Ovarian and breast cancer counseling and testing not offered according to guidelines in physician practices

Ovarian and breast cancer counseling and testing not offered according to guidelines in physician practices

A considerable number of doctors do not appear to offer ovarian and breast cancer counseling, as well as testing services to women at high risk, researchers from the CDC (Centers for Disease Control and Prevention) report in the journal Cancer.

Females with the BRCA1 or BRCA2 gene have a much higher chance of developing ovarian or breast cancer compared to other women. However, available medical treatment can considerably reduce their risk.

Current recommendations say that females with a high ovarian or breast cancer risk should be offered genetic counseling, but not women of average risk because the harms are greater than the benefits.

Whether or not doctors are following these recommendations was unclear before this study was carried out, the authors explained.

Katrina Trivers, PhD, MSPH, and team evaluated 3,200 general practitioners (primary care physicians, family physicians), general internists, and specialists (ob-gyns). They were all asked to complete a questionnaire in which they explained what services they offered to women at annual exams. Included among the questions was how often they would refer their patients to genetic counseling, or offer BRCA 1/BRCA2 testing.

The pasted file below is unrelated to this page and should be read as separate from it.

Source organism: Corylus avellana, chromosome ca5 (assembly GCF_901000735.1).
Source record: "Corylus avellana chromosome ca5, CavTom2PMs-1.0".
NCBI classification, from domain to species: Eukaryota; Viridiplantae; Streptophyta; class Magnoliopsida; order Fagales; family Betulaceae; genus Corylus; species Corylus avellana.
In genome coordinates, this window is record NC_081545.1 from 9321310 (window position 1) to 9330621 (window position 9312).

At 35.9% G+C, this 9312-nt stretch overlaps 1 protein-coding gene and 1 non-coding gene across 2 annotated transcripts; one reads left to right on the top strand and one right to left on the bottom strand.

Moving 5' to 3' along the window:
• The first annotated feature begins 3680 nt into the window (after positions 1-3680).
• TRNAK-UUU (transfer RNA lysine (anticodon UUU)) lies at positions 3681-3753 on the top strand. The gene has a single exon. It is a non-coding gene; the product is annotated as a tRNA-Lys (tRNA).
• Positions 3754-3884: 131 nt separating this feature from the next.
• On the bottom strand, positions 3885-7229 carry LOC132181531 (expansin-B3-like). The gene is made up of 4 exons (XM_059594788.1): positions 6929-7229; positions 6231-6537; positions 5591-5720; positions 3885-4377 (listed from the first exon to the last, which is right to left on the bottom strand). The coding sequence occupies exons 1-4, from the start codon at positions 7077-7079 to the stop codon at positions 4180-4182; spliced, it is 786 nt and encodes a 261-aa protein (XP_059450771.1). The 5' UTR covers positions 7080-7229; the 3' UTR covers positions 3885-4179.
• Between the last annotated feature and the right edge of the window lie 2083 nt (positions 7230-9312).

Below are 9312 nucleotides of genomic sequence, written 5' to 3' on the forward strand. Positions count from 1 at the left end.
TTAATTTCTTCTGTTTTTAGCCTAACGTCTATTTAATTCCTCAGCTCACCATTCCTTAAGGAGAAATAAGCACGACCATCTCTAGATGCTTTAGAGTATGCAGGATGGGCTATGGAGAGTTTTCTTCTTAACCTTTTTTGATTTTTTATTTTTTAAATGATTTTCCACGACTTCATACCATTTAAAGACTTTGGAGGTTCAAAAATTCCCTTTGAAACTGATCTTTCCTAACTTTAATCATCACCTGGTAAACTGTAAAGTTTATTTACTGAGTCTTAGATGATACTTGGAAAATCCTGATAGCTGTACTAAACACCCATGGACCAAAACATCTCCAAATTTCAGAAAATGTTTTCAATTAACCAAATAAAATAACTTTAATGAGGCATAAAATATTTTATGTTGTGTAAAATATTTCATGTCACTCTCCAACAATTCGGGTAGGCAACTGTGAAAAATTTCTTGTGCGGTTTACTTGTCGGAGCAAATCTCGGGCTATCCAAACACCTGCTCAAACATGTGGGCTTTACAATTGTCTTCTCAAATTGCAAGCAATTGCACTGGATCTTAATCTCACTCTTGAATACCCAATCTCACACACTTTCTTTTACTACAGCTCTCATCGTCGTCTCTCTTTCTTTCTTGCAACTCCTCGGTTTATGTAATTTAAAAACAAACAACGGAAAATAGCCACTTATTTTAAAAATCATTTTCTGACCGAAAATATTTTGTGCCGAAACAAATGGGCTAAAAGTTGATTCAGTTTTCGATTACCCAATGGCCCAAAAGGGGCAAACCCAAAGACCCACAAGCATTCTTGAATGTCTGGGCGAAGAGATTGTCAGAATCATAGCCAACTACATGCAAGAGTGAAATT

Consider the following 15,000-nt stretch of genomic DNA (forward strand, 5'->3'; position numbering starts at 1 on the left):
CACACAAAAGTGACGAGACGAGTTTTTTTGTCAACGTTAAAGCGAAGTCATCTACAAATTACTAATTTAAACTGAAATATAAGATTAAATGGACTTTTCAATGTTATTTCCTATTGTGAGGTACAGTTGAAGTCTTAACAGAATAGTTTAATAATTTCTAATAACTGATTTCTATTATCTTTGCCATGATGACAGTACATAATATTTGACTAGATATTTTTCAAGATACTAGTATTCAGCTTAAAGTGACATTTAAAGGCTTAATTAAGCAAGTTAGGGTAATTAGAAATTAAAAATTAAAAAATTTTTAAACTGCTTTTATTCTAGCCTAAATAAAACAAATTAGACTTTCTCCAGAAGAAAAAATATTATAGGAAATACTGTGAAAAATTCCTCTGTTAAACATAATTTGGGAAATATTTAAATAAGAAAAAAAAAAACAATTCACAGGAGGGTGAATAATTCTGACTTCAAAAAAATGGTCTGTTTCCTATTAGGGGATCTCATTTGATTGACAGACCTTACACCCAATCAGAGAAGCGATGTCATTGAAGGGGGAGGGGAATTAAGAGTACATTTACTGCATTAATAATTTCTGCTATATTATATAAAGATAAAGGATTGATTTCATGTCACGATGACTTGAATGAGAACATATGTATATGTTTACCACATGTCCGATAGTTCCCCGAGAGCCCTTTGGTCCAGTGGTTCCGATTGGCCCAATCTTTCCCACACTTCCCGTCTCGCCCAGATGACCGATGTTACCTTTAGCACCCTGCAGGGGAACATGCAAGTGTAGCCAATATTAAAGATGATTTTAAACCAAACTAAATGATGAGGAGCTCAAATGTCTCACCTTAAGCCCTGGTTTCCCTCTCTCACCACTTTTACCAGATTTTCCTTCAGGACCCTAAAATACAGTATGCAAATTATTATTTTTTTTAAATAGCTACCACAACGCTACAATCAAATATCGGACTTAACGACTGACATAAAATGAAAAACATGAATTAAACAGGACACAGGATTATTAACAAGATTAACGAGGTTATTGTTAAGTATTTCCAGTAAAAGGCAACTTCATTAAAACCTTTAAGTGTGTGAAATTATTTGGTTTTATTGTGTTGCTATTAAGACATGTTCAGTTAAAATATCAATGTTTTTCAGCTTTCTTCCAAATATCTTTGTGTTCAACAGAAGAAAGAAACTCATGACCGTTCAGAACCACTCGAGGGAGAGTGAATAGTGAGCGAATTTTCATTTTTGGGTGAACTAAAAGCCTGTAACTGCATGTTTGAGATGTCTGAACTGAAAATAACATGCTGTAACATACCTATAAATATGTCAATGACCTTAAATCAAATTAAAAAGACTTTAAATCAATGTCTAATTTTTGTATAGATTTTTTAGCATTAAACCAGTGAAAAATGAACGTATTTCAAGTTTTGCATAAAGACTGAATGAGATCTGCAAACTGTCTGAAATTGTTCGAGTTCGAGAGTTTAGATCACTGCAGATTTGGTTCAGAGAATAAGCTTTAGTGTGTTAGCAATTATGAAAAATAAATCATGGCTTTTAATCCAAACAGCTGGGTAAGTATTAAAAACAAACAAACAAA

62% (1,878 doctors) completed the survey. Only 41% of them said they would recommend referring their patient to genetic counseling or testing - something the guidelines recommend.

29% of them said they would always or sometimes refer average-risk women for genetic counseling or testing.

Dr. Trivers said:

"Despite the existence of evidence-based guidelines on referral for genetic counseling and testing for hereditary breast and ovarian cancer, many physicians report practices contrary to these recommendations."

The authors pointed out that women who miss out on these services and are at high risk of ovarian or breast cancer could be missing out on vital interventions that can significantly lower their risk. It is also an inefficient use of resources by 29% of doctors who refer average risk women to such services.

The researchers added that physicians told them that there was a greater chance they would follow the guidelines if they could precisely estimate a woman's cancer risk.

"Reported referral for genetic counseling or BRCA 1/2 testing among US physicians: A vignette-based study."

Katrina F. Trivers, Laura-Mae Baldwin, Jacqueline W. Miller, Barbara Matthews, C. Holly A. Andrilla, Denise M. Lishner, and Barbara A. Goff.

CANCER; Published Online: July 25, 2011 (DOI: 10.1002/cncr.26166).

Genetic Testing for Women at High Risk for Breast and Ovarian Cancers (Video Medical And Professional 2018).

Section Issues On Medicine: Women health